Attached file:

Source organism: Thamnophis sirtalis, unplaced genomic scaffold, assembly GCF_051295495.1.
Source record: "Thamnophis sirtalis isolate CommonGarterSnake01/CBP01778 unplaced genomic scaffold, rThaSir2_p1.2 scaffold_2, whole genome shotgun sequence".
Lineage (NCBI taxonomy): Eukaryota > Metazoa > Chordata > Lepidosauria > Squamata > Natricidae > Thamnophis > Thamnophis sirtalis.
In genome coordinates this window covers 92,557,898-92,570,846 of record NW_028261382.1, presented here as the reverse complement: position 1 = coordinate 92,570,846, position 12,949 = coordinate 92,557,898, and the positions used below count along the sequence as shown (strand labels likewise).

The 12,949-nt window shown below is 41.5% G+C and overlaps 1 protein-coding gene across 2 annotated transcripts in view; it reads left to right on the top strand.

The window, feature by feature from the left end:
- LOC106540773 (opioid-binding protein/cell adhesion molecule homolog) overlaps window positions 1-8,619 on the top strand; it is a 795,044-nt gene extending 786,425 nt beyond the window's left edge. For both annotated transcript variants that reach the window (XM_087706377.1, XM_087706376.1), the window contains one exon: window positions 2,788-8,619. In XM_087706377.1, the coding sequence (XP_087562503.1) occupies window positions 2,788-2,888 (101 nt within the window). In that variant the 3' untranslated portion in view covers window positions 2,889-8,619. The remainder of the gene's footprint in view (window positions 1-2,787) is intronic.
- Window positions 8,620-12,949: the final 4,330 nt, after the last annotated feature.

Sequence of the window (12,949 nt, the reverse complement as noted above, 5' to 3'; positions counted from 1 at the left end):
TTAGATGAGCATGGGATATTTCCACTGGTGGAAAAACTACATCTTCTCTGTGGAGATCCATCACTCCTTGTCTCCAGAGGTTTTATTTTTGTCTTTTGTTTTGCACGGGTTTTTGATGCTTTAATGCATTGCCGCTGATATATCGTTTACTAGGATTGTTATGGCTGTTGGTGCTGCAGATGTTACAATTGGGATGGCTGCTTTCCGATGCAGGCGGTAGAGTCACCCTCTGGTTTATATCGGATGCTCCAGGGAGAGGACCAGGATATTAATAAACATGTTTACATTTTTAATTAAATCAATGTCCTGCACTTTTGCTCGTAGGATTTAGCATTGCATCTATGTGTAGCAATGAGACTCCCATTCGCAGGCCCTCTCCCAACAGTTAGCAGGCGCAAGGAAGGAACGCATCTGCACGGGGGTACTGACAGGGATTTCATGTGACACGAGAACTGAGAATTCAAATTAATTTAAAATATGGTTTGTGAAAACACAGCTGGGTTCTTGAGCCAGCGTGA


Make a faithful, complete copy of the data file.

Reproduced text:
Source organism: Thamnophis sirtalis, unplaced genomic scaffold, assembly GCF_051295495.1.
Source record: "Thamnophis sirtalis isolate CommonGarterSnake01/CBP01778 unplaced genomic scaffold, rThaSir2_p1.2 scaffold_2, whole genome shotgun sequence".
Lineage (NCBI taxonomy): Eukaryota > Metazoa > Chordata > Lepidosauria > Squamata > Natricidae > Thamnophis > Thamnophis sirtalis.
In genome coordinates this window covers 92,557,898-92,570,846 of record NW_028261382.1, presented here as the reverse complement: position 1 = coordinate 92,570,846, position 12,949 = coordinate 92,557,898, and the positions used below count along the sequence as shown (strand labels likewise).

The 12,949-nt window shown below is 41.5% G+C and overlaps 1 protein-coding gene across 2 annotated transcripts in view; it reads left to right on the top strand.

The window, feature by feature from the left end:
- LOC106540773 (opioid-binding protein/cell adhesion molecule homolog) overlaps window positions 1-8,619 on the top strand; it is a 795,044-nt gene extending 786,425 nt beyond the window's left edge. For both annotated transcript variants that reach the window (XM_087706377.1, XM_087706376.1), the window contains one exon: window positions 2,788-8,619. In XM_087706377.1, the coding sequence (XP_087562503.1) occupies window positions 2,788-2,888 (101 nt within the window). In that variant the 3' untranslated portion in view covers window positions 2,889-8,619. The remainder of the gene's footprint in view (window positions 1-2,787) is intronic.
- Window positions 8,620-12,949: the final 4,330 nt, after the last annotated feature.

Sequence of the window (12,949 nt, the reverse complement as noted above, 5' to 3'; positions counted from 1 at the left end):
TTAGATGAGCATGGGATATTTCCACTGGTGGAAAAACTACATCTTCTCTGTGGAGATCCATCACTCCTTGTCTCCAGAGGTTTTATTTTTGTCTTTTGTTTTGCACGGGTTTTTGATGCTTTAATGCATTGCCGCTGATATATCGTTTACTAGGATTGTTATGGCTGTTGGTGCTGCAGATGTTACAATTGGGATGGCTGCTTTCCGATGCAGGCGGTAGAGTCACCCTCTGGTTTATATCGGATGCTCCAGGGAGAGGACCAGGATATTAATAAACATGTTTACATTTTTAATTAAATCAATGTCCTGCACTTTTGCTCGTAGGATTTAGCATTGCATCTATGTGTAGCAATGAGACTCCCATTCGCAGGCCCTCTCCCAACAGTTAGCAGGCGCAAGGAAGGAACGCATCTGCACGGGGGTACTGACAGGGATTTCATGTGACACGAGAACTGAGAATTCAAATTAATTTAAAATATGGTTTGTGAAAACACAGCTGGGTTCTTGAGCCAGCGTGA